I would not go through the trouble of changing anything just because of the flapper. To be honest, my speed fouls quickly and I only clean it if I'm going on a long trip or have an important race. Otherwise I ignore it. The speed display of 0 bothers me, but not enough to make me clean the wheel.

Barry
 

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Discussion Starter · #6 ·
Appreciate everyone's reply!

I was basically looking to tap the knowledge bank of the sailnet community as I've never owned my own boat and never had to perform the change out.

Definitely seemed like it would he a scary thing to do the first time. I mean who wants to purposely open up a hole in their boat. I figured the flap was 100% necessary but it sounds like it is just a nice to have feature.

Base of the responses it sounds like if im quick I shouldn't have any issues even if the flap is slightly cracked.

The antifouling paint sounds like a great idea too. I'll just buy some spare o-rings for the transducer and plug and get ready to sail!

Thanks again!
 

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The antifouling paint sounds like a great idea too. I'll just buy some spare o-rings for the transducer and plug and get ready to sail!
Just to be clear. Tranducer paint, not standard bottom anti-fouling. You probably don't need spare o-rings, but they can't hurt. The silicon grease keeps them flexible, but also substantially aids the seal. It's a common hack to seal up any gasket drip, until you get a new one. In this case, it also help get the plug all the way in more easily.
 
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The first few times you swap the transducer in and out of the boat without the flapper might be alarming, as you see a small water spout spewing water into your boat. Test and make sure your bilge is functioning before you make the swap happen. Not that you will sink so much as you don't want that water sitting in your bilge any longer than it has to. Also, be as patient as you can, make sure when you begin tightening the transducer that you do have it lined up correctly and that you are not tearing the top threads simply because it was misaligned and you didn't notice it. Mine is not in a particularly friendly location, so I am forced to come at it a little awkwardly.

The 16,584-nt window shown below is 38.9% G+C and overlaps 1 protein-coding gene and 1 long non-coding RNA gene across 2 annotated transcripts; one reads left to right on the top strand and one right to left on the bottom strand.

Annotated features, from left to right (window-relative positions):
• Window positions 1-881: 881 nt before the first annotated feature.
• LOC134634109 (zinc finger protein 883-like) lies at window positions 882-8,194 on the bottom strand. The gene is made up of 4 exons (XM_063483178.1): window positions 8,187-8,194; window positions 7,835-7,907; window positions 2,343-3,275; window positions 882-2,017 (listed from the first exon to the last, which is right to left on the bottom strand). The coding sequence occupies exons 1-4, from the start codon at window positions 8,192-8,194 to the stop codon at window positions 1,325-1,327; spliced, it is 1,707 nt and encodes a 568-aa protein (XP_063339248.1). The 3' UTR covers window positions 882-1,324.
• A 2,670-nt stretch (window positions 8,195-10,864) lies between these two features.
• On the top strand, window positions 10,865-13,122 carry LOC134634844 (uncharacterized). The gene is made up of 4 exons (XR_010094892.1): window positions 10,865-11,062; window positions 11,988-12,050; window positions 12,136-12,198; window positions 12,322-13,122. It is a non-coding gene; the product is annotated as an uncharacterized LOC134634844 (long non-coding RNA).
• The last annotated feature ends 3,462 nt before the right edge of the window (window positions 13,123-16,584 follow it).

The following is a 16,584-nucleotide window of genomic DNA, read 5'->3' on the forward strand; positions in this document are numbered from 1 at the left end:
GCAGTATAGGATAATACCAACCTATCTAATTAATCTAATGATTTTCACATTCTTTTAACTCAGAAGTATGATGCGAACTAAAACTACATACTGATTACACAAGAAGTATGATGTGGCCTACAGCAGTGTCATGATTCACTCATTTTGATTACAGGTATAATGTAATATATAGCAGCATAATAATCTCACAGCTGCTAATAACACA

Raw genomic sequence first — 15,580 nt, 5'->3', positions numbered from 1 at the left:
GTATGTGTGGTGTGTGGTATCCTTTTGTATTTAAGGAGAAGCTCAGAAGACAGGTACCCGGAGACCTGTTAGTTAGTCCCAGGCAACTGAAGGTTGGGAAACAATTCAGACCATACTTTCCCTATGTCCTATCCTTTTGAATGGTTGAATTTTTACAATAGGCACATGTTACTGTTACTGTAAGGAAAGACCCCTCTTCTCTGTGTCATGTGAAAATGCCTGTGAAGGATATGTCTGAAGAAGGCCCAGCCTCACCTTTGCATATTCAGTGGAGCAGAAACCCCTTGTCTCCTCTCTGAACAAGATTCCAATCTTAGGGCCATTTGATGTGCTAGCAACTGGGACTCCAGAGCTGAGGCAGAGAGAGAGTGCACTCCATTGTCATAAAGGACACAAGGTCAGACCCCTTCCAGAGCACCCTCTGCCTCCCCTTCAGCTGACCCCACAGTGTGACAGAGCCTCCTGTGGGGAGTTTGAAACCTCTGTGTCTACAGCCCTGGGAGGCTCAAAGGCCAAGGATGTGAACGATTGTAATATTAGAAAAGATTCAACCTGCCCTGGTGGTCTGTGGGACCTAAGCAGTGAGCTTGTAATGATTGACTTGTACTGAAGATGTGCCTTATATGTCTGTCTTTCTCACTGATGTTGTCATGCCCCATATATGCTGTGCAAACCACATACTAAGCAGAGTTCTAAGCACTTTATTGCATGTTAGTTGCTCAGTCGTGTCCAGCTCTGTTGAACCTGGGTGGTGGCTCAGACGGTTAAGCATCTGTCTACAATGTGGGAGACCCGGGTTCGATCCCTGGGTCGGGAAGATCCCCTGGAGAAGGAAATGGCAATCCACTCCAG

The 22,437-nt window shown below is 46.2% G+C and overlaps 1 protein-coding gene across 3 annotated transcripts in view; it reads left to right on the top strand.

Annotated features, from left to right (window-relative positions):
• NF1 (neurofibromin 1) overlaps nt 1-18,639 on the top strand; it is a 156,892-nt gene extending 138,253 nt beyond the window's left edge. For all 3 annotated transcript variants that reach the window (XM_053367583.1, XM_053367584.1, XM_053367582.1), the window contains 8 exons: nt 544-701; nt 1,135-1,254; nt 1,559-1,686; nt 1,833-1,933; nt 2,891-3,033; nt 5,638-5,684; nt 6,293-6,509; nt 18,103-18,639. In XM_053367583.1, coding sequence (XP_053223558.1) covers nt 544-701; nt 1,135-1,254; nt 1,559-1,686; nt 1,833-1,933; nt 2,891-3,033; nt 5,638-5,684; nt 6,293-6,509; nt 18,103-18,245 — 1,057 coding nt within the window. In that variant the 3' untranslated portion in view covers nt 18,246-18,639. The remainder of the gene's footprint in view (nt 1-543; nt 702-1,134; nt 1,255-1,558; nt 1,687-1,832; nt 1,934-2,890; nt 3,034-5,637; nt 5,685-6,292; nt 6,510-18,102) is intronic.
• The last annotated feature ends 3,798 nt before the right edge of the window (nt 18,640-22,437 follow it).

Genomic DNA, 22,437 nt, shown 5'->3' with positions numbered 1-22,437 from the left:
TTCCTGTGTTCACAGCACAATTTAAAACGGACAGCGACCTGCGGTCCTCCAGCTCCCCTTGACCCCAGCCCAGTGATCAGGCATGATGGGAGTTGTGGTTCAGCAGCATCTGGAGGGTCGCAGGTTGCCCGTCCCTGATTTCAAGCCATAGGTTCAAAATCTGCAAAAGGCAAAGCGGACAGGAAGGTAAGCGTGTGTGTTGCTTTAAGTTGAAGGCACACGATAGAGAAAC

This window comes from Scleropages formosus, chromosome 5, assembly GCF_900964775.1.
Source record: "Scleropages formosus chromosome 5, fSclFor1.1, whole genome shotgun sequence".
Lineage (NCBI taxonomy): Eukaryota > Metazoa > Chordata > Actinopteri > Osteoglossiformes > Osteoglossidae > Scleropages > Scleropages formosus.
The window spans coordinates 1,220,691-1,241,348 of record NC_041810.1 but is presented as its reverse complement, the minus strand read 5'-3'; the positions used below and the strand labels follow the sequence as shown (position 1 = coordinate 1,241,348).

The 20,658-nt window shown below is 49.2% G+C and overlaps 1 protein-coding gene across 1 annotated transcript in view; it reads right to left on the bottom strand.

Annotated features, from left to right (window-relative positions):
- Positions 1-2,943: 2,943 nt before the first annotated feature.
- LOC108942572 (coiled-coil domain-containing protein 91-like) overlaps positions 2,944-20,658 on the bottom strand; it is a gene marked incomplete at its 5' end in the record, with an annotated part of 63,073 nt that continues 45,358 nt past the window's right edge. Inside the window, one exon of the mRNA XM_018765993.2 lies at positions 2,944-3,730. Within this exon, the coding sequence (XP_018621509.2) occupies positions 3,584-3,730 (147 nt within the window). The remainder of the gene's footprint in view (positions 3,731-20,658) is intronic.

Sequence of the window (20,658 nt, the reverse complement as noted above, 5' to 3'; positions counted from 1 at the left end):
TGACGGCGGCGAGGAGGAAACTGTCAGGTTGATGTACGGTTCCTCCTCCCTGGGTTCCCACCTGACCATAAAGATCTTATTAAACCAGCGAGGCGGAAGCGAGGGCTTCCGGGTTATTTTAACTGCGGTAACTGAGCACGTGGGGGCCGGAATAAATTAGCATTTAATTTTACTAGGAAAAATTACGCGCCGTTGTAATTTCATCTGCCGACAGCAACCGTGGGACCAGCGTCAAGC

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Not that you will sink so much as you don't want that water sitting in your bilge any longer than it has to.
Good point.

On my long range to-do list (the one that only gets done, when I get an inspiration caused by necessity), I plan to epoxy a box of G10 or similar fiberglass board around my speed thru hull, to capture the water ingress. It has a way to go to get to our bilge pump and some inevitably gets caught up in the corners of ribs and stringers that lie below the limber holes.

Installing the wheel is not an issue, as we'll be going out sailing and the heeling back and forth manages to move the seawater around and mostly get it to the pump. It's putting the plug in, where the boat will inevitably sit for several days that the issue. Ours flows through some hard to access bilge area, so others may find this less cumbersome. I will sometimes dam it up with towels to capture the majority or reach under the sole, with our small portable shop vac to clean it up.

All I'd need to do is create a box around it a few inches tall and then use a sponge or the shop vac in one easily access area to clean it up.